Petroleum to the People: Africa's Coming Resource Curse and How to Avoid It



Larry Diamond, CDDRL
Jack Mosbacher, Stanford University

Date and Time

September 26, 2013 12:00 PM - 1:30 PM



Open to Stanford faculty, students, staff, and visiting scholars.

RSVP required by 5PM September 25.


CISAC Conference Room


In the coming decade new oil discoveries in Africa will leave fragile democracies vulnerable to corruption, patronage and rent seeking behavior. In a piece co-written in Foreign Affairs, CDDRL Director Larry Diamond and Research Associate Jack Mosbacher advocate a new scheme to directly distribute oil revenue to citizens in the form of taxable income. This oil-to-cash system would strengthen accountability and increase citizens ownership of state resources.

Larry Diamond is a senior fellow at the Hoover Institution and at the Freeman Spogli Institute for International Studies, where he directs the Center on Democracy, Development, and the Rule of Law. Diamond also serves as the Peter E. Haas Faculty Co-Director of the Haas Center for Public Service at Stanford. He is the founding co-editor of the Journal of Democracy and also serves as Senior Consultant (and previously was co-director) at the International Forum for Democratic Studies of the National Endowment for Democracy. During 2002-3, he served as a consultant to the U.S. Agency for International Development (USAID) and was a contributing author of its report Foreign Aid in the National Interest. He has also advised and lectured to the World Bank, the United Nations, the State Department, and other governmental and nongovernmental agencies dealing with governance and development. His latest book, The Spirit of Democracy: The Struggle to Build Free Societies Throughout the World (Times Books, 2008), explores the sources of global democratic progress and stress and the prospects for future democratic expansion.

At Stanford University, Diamond is also professor by courtesy of political science and sociology. He teaches courses on comparative democratic development and post-conflict democracy building, and advises many Stanford students. In May 2007, he was named "Teacher of the Year" by the Associated Students of Stanford University for teaching that "transcends political and ideological barriers." At the June 2007 Commencement ceremony, Diamond was honored by Stanford University with the Dinkelspiel Award for Distinctive Contributions to Undergraduate Education. He was cited, inter alia, for fostering dialogue between Jewish and Muslim students; for "his inspired teaching and commitment to undergraduate education; for the example he sets as a scholar and public intellectual, sharing his passion for democratization, peaceful transitions, and the idea that each of us can contribute to making the world a better place; and for helping make Stanford an ideal place for undergraduates."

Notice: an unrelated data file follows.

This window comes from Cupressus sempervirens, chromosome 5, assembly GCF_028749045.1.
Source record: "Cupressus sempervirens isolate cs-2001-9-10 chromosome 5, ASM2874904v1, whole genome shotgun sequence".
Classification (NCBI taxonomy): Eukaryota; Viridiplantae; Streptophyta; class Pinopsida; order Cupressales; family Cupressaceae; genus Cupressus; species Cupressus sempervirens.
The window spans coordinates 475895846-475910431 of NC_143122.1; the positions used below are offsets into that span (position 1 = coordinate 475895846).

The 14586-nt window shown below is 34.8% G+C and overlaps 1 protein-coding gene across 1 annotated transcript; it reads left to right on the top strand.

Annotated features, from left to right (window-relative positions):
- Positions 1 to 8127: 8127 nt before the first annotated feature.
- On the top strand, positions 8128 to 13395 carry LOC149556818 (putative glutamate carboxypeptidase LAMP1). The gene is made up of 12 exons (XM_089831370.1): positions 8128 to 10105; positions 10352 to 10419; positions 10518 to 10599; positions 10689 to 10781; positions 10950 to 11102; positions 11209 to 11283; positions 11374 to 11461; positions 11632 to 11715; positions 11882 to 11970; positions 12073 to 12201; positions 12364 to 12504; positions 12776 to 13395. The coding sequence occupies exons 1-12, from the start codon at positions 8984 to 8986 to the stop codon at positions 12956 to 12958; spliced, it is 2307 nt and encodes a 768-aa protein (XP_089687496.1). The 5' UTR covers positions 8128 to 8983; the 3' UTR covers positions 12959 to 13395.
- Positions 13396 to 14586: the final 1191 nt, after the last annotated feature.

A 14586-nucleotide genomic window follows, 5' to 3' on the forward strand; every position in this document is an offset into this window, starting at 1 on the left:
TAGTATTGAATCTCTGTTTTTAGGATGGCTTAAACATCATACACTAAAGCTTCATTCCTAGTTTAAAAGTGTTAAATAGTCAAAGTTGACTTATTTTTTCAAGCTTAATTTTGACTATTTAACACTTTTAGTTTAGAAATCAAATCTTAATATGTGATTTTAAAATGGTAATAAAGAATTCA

Jack Mosbacher is a Research Associate at the Freeman Spogli Institute for International Studies at Stanford University, where he works with Larry Diamond on democratization trends in Africa. A 2012 Stanford graduate, Jack participated in the Undergraduate Honors Program with the Center on Democracy, Development, and the Rule of Law. His thesis, "Bracing for the Boom: Translating Oil into Development in Uganda," won the Departmental Best Thesis Award, and his work has appeared in Foreign Affairs, The Los Angeles Times, and the Washington Quarterly.

 Please click on link to read article that appeared in Foreign Affairs:

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